Law and Wisdom in the Bible is the second volume of David Daube’s Gifford Lectures, and like the first volume (The Deed and the Doer, Templeton Press, 2008) contains ten lectures and has been edited by Calum Carmichael, his former student. In this volume Daube surveys the relationship between law and wisdom in ancient literature, and has a contemporary interest: what is right and how can we know it?
Daube’s partial answer is that neither of the concepts are static, wherefore he invites his readers into a land somewhere in between law and wisdom. This is also where especially the book of Deuteronomy dwells; it is neither a law book nor a wisdom book. Deuteronomy adapts the previously given law wisely to its contemporary challenges, and makes use of wisdom.
The volume begins with an exegesis of the Fifth commandment (to honor your parents) as an example which, according to Daube, draws from ancient wisdom and is not verbally even a proper commandment. Rather, it shows that a wise man who values the law cannot not do what is right (46). Wisdom, therefore, informs what is true law. Accordingly, law informs what is true wisdom.
Daube’s method is first to recognize a wisdom element in the text, then do a literary comparative analysis, find similarities, and finally arrive to a conclusion. Daube recognizes, for example, a wisdom element in the Hebrew narrative where Jethro wisely instructs Moses to elect helpers in the task of administering to the people when Moses cannot anymore deal with the growing demands alone. Daube finds a similarity with the New Testament text where the apostles needed to appoint assistants. He notices that not only is the theme same (growth, discontent, solution, election, appointment, satisfaction), but that the stories have common rare vocabulary, and are therefore closely related.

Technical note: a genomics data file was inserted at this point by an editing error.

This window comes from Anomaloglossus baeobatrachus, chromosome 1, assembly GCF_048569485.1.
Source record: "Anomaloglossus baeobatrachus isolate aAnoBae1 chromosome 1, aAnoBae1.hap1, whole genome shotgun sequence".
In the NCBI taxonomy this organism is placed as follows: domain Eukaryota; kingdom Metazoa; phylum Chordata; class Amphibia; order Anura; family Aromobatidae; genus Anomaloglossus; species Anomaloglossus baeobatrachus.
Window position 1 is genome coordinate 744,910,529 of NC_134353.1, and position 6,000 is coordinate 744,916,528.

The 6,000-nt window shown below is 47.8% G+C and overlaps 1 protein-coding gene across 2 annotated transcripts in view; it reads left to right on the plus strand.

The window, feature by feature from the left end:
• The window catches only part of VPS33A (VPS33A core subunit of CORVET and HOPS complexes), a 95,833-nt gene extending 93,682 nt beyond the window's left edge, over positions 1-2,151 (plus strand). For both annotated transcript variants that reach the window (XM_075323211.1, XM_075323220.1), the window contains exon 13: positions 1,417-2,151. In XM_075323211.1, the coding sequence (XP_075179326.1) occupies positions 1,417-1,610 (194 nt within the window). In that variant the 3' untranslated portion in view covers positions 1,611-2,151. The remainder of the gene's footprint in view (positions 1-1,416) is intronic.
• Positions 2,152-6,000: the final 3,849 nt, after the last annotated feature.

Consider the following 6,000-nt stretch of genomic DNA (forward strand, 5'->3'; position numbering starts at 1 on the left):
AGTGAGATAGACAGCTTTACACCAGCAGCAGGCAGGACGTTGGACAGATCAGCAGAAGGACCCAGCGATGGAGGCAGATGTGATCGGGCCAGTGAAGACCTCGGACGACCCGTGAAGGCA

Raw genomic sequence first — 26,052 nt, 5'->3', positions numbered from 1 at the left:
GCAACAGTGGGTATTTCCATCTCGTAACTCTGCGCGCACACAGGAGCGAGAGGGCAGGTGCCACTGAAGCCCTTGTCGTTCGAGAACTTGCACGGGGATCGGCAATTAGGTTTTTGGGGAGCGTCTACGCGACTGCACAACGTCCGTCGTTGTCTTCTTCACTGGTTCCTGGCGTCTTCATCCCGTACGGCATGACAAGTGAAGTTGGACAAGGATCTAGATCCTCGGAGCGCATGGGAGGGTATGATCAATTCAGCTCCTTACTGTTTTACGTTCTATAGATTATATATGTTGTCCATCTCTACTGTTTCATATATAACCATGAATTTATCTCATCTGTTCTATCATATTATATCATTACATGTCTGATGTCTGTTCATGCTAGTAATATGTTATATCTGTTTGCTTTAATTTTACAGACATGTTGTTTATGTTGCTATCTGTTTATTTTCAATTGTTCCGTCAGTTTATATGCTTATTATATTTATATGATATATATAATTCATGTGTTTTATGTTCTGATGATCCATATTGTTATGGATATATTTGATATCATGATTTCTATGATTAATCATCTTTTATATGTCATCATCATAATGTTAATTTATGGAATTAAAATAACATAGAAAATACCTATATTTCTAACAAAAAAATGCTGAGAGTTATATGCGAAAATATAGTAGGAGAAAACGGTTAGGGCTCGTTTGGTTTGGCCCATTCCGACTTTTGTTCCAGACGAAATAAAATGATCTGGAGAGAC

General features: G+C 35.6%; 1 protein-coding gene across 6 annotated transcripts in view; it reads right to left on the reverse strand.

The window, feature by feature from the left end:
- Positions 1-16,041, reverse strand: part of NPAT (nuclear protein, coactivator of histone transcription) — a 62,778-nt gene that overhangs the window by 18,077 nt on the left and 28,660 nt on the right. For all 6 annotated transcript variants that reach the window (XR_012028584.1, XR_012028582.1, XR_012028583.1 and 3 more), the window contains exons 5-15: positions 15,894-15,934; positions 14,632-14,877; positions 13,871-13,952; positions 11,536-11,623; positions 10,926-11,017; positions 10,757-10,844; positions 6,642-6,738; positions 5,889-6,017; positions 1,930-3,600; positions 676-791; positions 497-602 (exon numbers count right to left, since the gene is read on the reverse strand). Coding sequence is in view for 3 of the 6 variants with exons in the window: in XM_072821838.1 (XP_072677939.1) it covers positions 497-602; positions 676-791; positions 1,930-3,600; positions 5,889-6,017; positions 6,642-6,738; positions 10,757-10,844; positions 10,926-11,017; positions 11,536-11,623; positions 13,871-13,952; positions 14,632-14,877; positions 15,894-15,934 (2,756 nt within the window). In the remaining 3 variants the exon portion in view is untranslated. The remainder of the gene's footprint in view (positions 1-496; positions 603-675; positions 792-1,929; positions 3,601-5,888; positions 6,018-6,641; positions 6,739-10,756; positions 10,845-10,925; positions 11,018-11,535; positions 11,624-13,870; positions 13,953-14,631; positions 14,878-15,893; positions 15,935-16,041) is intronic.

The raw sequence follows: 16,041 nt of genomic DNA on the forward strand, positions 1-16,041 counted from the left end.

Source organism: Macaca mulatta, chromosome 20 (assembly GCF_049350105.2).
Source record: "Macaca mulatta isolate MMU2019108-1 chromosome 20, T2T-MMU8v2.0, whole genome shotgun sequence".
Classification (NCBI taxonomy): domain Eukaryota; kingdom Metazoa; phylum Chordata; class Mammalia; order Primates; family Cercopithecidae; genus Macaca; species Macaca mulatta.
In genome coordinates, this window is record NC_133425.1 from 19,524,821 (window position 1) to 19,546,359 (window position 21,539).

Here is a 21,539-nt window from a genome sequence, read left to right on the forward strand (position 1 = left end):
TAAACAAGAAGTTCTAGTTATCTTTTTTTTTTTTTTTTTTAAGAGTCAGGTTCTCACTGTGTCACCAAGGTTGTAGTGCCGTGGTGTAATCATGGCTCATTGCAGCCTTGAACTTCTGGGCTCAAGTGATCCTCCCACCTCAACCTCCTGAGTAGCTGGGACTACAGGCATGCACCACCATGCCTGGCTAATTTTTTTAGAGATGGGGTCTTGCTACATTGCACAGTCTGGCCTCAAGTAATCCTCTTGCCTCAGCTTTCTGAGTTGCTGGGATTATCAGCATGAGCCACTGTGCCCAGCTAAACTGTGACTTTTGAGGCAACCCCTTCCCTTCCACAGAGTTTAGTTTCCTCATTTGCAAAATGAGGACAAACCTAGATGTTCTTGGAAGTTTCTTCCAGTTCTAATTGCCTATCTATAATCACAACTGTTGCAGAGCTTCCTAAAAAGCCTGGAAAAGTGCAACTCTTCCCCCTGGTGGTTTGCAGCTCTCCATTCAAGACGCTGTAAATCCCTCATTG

His further exegesis shows that the NT narrative lacks the element of wisdom, which is inherent in the Hebrew counterpart. According to Daube, “Wisdom realizes the enormous importance in human society of the giving and receiving of help” (128). Though the resolution in Acts is similar, the process does not rely similarly on wisdom. Daube explains the wisdom literature does not flourish in a radically different milieu,” and concludes that, “the wisdom flavor of the original Old Testament models becomes all the more striking by comparison” (143). This is partially the reason why his main data is in the Old Testament. He listens to wisdom in other literature, too, and the Sermon on the Mount is, for him, the epitome of law and wisdom.
The book insists to be read as a whole; Daube often develops his discussion from previous chapters without notice, a feature that speaks of engaging live communication. The last chapter of the book is “Torah”, but it is far from a summary. It points to Deuteronomy, and doing so reminds of the principle of faithful reapplication. Law and Wisdom are to be sourced from the Bible where the spirit of Law and Wisdom dwells.